The new Mickey-shaped solar farm at Walt Disney World, Epcot, Florida [Image: Blog Mickey]
With the help of Duke Energy and Reedy Creek Improvement District (RCID) the popular US resort of Walt Disney World has established a solar farm shaped like Mickey Mouse. Representatives from all three organizations were present at an opening ceremony on April 12th this year, when the facility, constructed by Duke Energy Florida, was officially switched on at Epcot, one of four theme parks operated by the company in Bay Lake, Orlando. Duke Energy first announced its intention to construct the solar farm in May 2015, mentioning that it would take the shape of a Disney character but without stating specifically which one.
The 5 MW solar farm consists of 48,000 solar panels and covers 22 acres. It is capable of generating enough energy to supply 820 homes, although it is mainly intended to power the resort itself along with a number of nearby hotels. The electricity generated by the panels will be used by RCID which manages the site, via a 15-year power purchase agreement.
The solar farm is the largest investment by the Epcot park to date, although the company has been engaged in renewable energy development since 1982 when it installed solar panels on the roof of the resort’s Universe of Energy building. It forms part of Walt Disney World’s plant to reduce the resort’s carbon footprint by 50 percent by 2020. Last year, Disney reported that it had managed to cut its carbon footprint by 34 percent from 2012 levels. It also operates the trains at the resort using a fuel mixture that includes biodiesel sourced from waste cooking oil obtained from the resort’s restaurants and hotels and uses food scraps to generate electricity and produce fertilizer.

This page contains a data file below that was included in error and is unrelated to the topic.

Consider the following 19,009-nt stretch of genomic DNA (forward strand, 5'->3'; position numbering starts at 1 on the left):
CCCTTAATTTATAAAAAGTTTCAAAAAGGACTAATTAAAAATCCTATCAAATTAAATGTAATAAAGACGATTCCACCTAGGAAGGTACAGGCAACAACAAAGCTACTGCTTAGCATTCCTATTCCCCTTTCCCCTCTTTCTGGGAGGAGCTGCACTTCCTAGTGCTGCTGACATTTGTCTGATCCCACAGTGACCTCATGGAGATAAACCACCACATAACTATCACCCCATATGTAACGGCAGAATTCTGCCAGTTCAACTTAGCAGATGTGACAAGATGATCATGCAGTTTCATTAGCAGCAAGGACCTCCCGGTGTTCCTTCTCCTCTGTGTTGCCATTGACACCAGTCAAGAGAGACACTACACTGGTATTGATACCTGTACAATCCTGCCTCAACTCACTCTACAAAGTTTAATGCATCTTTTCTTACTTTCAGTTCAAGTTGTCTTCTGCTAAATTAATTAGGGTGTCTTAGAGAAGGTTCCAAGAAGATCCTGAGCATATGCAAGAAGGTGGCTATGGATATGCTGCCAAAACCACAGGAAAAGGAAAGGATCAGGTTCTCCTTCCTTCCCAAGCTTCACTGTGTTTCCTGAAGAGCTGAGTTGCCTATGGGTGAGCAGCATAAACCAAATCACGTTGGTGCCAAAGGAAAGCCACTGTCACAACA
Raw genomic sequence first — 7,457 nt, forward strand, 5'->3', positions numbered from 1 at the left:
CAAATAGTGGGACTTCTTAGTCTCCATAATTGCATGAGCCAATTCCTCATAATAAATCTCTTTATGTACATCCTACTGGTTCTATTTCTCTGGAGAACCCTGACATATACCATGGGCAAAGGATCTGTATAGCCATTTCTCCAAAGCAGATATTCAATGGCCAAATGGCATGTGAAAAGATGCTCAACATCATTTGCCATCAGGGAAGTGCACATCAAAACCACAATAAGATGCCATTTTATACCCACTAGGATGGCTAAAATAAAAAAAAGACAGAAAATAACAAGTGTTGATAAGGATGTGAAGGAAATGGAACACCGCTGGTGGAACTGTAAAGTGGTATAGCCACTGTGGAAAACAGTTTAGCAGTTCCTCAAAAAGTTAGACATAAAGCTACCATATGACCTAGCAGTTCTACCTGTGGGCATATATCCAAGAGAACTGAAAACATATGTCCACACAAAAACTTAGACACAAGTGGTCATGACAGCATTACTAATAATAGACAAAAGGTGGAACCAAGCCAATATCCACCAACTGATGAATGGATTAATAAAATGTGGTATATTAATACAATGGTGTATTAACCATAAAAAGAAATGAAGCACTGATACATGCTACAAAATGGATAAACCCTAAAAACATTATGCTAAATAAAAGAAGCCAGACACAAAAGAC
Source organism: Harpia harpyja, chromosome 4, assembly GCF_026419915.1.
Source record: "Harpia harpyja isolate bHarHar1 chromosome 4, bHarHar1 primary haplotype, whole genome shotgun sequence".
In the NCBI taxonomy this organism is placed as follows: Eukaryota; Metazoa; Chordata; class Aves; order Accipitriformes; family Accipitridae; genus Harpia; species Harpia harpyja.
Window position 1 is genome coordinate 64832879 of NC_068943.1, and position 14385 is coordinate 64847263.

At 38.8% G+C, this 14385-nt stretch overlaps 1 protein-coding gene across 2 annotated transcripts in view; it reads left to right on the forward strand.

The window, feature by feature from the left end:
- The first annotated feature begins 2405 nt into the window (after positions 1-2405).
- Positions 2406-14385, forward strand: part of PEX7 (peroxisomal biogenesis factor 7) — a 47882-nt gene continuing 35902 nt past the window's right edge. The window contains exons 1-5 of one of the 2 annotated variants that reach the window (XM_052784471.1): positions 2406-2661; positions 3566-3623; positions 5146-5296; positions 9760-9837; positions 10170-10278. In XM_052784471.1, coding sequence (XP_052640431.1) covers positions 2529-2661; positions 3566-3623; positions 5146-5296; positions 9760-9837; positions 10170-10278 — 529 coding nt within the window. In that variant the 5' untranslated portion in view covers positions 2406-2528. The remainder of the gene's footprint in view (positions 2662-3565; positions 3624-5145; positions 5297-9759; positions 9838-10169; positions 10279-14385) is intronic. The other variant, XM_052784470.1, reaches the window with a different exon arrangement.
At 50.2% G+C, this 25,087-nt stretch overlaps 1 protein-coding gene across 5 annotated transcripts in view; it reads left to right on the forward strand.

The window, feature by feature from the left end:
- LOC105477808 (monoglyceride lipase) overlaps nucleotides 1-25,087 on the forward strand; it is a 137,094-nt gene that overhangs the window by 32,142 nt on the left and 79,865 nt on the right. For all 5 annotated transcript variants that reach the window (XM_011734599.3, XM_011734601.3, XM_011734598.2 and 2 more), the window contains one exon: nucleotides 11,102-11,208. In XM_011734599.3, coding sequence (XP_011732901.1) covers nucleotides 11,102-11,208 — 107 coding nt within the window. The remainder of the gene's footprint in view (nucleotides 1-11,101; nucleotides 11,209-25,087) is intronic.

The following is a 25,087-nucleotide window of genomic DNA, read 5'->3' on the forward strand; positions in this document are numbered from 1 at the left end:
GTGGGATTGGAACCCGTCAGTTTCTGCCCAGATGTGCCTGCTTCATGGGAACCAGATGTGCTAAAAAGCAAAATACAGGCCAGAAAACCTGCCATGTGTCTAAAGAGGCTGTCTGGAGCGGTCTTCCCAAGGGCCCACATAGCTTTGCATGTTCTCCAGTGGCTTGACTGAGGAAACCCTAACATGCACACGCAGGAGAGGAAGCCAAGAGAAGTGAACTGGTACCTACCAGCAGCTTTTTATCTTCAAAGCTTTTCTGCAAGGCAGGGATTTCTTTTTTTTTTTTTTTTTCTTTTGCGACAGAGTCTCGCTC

Duke Energy is mostly known for its fossil fuel plants, although in recent years it has begun to venture into renewable energy also. The firm operates a number of coal and natural gas plants across the country but has intentions to construct 500 MW of solar across Florida by 2024. To some extent, the transition has been forced upon the company as coal becomes less and less attractive, an eventuality that was impressed firmly on the country earlier this month after it had to plead guilty to several violations of the US Clean Water Act for polluting rivers with coal ash from five of its plants in North Carolina. Elsewhere, the company is retiring some of its older coal plants with one of them due to be replaced by a battery energy storage facility to be constructed in association with LG Chem and Greensmith. The final coal plant at the site in New Richmond, Ohio, was shut down in September 2014 and a 2 MW storage system is already in operation.
Duke is likely to move even further in the direction of renewables as the global momentum towards clean energy continues. It currently has more than $8 million invested in solar PV installations at about 50 schools and universities in the state which, in addition to generating electricity, also help to educate students about future energy projects.
Written by Robin Whitlock